The debut feature from movie-biz scion Jason Reitman (his dad is writer-director-producer Ivan), Thank You for Smoking aspires to the biting satire of Alexander Payne and the dark comedy of the Coen brothers, and gets there more often than not. It's perhaps a little warmer than Payne's pitch-black early efforts (Citizen Ruth, Election) and not as manic as some Coen comedies (Raising Arizona, Fargo), but whatever Reitman loses in sophistication he makes up for in accessibility, turning the story of a potentially reprehensible protagonist into a crowd-pleasing and often hilarious comedy.
That potentially reprehensible lead is tobacco lobbyist Nick Naylor (Aaron Eckhart), who works for the cigarette industry-financed Institute for Tobacco Studies and travels the world trying to convince people that smoking isn't bad for you. Even though one of the early scenes in the film finds Nick addressing his 11-year-old son's class about not taking their parents' word for it that smoking is harmful, Reitman and Eckhart successfully portray Nick as a fundamentally good guy who's just trying to put his skills to use as best he can. He buddies up with fellow lobbyists from the alcohol and firearms industries, confronts cancer patients on talk shows and ends up sleeping with a perky reporter (Katie Holmes) writing a story about him.
Mostly Nick works on bonding with his son Joey (Cameron Bright), whose mother wants her son far away from the corrupting influences of Nick's profession. Even when humanizing Nick in his many tender scenes with Joey, Reitman never loses the film's satirical edge, and one of the story's centerpieces is a scene in which Nick imparts wisdom to Joey on the fine art of spin.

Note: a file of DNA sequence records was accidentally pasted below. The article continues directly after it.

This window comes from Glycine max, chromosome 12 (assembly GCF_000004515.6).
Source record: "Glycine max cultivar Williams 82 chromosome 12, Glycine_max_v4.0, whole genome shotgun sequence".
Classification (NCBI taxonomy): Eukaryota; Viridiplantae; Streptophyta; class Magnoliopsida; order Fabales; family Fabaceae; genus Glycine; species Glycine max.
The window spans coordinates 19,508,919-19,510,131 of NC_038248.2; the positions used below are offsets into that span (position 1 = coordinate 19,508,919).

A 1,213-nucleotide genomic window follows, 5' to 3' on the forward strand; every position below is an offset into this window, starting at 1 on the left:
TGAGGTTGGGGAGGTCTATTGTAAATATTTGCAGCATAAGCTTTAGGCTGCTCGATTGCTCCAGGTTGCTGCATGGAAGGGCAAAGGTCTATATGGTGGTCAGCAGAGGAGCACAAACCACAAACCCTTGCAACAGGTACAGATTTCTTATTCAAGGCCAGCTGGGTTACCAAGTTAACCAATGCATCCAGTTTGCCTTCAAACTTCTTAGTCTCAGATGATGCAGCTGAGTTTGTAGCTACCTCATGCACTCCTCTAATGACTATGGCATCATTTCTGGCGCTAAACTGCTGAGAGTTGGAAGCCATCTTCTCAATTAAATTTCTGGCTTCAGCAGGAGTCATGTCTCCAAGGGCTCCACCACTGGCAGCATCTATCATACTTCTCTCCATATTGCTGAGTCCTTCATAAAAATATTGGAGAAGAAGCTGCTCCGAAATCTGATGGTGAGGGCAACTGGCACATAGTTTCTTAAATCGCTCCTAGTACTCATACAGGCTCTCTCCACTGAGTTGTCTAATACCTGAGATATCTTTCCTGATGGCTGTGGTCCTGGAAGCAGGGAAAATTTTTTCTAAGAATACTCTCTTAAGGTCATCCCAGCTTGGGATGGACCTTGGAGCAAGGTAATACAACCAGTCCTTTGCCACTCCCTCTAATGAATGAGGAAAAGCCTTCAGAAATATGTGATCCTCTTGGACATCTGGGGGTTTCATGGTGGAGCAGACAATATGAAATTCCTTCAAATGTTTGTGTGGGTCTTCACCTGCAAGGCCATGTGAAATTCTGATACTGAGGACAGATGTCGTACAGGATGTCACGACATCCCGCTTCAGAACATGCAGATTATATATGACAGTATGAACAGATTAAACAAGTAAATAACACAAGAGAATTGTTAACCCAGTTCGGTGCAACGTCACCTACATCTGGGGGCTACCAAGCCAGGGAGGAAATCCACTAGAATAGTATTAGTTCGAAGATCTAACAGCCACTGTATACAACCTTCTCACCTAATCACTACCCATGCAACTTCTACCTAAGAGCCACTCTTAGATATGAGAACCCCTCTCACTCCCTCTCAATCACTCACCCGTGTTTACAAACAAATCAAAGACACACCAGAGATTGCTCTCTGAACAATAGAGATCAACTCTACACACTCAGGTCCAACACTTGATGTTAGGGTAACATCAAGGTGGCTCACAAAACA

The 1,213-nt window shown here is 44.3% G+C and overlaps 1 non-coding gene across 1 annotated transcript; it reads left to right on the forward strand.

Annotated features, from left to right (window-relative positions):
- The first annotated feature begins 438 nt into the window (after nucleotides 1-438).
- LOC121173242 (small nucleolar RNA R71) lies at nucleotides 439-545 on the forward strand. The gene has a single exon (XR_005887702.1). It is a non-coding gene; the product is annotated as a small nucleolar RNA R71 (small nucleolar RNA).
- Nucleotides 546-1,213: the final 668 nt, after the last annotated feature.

Reitman's script, from a novel by Christopher Buckley, is whip-smart and very funny, even if its efforts to skewer everyone on both sides of the smoking debate—from fat-cat corporate execs to self-righteous legislators—end up coming off as a little glib. There is also one particularly glaring dropped plot point, but since this is a comedy and not a thriller, it's ultimately forgivable. Eckhart is perfect as Nick, delivering the right mix of smarm and sincerity, and the supporting cast is deep with talent (including Sam Elliott, Rob Lowe, Robert Duvall and Maria Bello in small roles). It's an exceedingly well-crafted package, although at times, like its lead character, it uses flash to cover up its underlying flaws.